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Fiscal cliff shadows over aviation

December 7, 2012, 04:13 pm

A bipartisan agreement still has not been made on the looming fiscal cliff set to kick in at the beginning of 2013, which will increase taxes and cut spending, a move that could have a significant impact on general aviation, aerospace manufacturers and airliners.

According to the Aircraft Owners and Pilots Association, the Federal Aviation Administration is expected to lose nearly $1 billion from its budget of $15.8 billion, unless a governmental decision provides some relief on the automatic spending cuts. The AOPA believes an FAA loss to that extent will cause it to close more than 200 control towers and fire 1,200 controllers and 600 other staff members.

The effects would reach even further, as a loss of this magnitude would cause the FAA's implementation of its Next Generation National Airspace System would be delayed, because funds might be needed elsewhere.

A Washington-Post Pew Research Center poll showed that 49 percent of Americans believe a solution will be provided for the fiscal cliff by the year's end. A separate Quinnipiac report, however, showed  Americans trust the government will avoid a financial crisis, even if the solution is only short term.

"The 48 - 43 percent belief that President Obama and both parties in Congress can avoid the fiscal cliff is hardly a strong vote of confidence that the folks in Washington can avert the supposed financial catastrophe they all say they want to avoid," said Peter Brown, assistant director of the Quinnipiac University Polling Institute.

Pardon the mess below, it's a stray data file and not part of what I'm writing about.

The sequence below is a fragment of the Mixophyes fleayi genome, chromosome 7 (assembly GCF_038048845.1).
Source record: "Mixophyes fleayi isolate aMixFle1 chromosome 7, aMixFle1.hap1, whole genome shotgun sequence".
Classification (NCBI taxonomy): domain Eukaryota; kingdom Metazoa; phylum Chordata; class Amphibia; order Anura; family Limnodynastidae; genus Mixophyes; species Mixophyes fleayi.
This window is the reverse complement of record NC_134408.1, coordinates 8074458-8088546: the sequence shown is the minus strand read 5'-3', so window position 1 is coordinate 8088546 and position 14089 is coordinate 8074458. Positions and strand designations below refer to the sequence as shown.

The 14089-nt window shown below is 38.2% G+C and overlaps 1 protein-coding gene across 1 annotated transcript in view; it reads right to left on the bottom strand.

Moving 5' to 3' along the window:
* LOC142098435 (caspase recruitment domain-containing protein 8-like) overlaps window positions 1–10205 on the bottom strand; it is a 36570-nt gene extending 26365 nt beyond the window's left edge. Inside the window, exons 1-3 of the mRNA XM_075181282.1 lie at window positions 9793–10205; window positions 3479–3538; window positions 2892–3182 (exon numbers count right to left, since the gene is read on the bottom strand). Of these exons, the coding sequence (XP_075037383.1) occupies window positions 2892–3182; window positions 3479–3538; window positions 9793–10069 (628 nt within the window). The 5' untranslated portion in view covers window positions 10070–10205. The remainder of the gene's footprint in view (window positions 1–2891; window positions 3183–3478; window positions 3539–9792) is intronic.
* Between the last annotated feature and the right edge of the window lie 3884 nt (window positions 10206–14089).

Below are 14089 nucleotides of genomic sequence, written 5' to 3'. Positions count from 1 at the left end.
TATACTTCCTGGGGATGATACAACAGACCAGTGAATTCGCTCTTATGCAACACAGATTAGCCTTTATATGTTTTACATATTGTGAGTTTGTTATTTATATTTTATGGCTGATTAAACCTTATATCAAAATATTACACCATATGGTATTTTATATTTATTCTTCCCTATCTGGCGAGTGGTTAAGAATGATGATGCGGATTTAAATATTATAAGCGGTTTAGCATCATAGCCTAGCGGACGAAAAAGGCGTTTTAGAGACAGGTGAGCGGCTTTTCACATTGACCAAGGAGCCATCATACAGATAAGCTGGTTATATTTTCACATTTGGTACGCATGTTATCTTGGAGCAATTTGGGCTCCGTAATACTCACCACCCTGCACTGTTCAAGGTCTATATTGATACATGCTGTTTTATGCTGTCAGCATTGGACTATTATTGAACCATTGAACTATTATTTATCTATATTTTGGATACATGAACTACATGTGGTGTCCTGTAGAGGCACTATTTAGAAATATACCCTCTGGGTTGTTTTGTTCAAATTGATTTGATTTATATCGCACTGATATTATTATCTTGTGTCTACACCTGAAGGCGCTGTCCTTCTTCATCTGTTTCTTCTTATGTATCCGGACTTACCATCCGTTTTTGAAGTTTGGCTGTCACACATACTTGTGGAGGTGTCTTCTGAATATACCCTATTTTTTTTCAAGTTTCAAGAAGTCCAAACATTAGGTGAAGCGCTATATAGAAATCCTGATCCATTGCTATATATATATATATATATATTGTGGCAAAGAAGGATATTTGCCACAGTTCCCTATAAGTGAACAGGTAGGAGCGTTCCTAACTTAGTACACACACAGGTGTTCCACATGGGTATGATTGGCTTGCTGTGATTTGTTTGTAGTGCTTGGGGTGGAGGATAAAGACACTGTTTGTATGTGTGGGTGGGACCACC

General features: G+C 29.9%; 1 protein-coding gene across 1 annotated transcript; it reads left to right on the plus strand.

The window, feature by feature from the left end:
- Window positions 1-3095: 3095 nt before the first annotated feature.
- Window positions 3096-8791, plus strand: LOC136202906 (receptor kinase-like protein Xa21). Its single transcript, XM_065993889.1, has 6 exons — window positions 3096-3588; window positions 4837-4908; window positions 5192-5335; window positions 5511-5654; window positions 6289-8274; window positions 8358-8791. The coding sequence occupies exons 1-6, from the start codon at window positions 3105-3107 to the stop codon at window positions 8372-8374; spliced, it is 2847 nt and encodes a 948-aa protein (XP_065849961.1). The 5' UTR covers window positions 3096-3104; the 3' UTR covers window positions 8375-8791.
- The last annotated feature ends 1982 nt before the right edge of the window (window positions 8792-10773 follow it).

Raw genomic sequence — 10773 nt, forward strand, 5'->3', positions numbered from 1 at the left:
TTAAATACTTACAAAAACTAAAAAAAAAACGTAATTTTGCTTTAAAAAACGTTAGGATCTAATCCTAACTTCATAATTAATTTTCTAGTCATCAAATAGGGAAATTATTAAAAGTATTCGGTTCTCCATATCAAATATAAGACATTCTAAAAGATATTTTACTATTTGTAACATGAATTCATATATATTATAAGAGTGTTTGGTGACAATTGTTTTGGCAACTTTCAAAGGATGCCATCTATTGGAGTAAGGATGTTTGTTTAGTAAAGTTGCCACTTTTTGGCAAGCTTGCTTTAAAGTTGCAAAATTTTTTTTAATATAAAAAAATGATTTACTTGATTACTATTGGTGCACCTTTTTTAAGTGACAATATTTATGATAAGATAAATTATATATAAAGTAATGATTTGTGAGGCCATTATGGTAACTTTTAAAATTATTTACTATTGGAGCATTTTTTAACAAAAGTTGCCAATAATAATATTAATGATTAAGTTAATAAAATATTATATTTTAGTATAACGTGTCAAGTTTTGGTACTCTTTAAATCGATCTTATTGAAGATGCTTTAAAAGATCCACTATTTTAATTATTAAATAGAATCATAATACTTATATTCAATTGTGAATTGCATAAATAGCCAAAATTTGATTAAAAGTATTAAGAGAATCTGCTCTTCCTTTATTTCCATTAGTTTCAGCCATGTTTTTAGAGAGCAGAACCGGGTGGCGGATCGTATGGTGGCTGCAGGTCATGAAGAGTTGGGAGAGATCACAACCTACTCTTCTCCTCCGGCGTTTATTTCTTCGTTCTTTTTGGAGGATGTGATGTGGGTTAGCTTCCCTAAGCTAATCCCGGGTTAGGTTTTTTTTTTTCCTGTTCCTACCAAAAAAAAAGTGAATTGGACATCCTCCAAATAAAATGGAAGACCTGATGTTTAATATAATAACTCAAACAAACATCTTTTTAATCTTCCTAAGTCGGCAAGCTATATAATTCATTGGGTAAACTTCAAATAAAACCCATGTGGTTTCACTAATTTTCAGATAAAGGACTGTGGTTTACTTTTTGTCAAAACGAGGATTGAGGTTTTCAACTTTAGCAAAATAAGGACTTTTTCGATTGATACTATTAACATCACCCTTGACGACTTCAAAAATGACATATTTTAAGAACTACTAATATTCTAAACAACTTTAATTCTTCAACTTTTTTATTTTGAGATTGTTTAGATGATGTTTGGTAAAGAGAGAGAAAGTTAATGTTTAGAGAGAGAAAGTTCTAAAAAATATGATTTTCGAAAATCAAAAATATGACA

Craig Fuller, president of the AOPA, is one person that believes a bipartisan agreement on what to do with the fiscal cliff will be made by the end of the year but more decisions will come in 2013.

“The two (scenarios) that are kind of being focused on is something now, a so-called down payment, if you will, and then more time to work out further details during the course of 2013,” Fuller said. “Or, some mechanism by which they kick the can down the road. That’s a harder one to see.”

With the budget cuts effect on the FAA, safety going into next year is a large question. AOPA Senior Vice President of Government Relations Melissa Rudinger expressed that concern in a CNN interview and said they are keeping in close touch the House and Senate General Aviation Cauceses, so they are aware of aviation's top priorities.

With so much uncertainty in the aviation community for 2013, pilots are encouraged to secure their own financial future with pilot life insurance.

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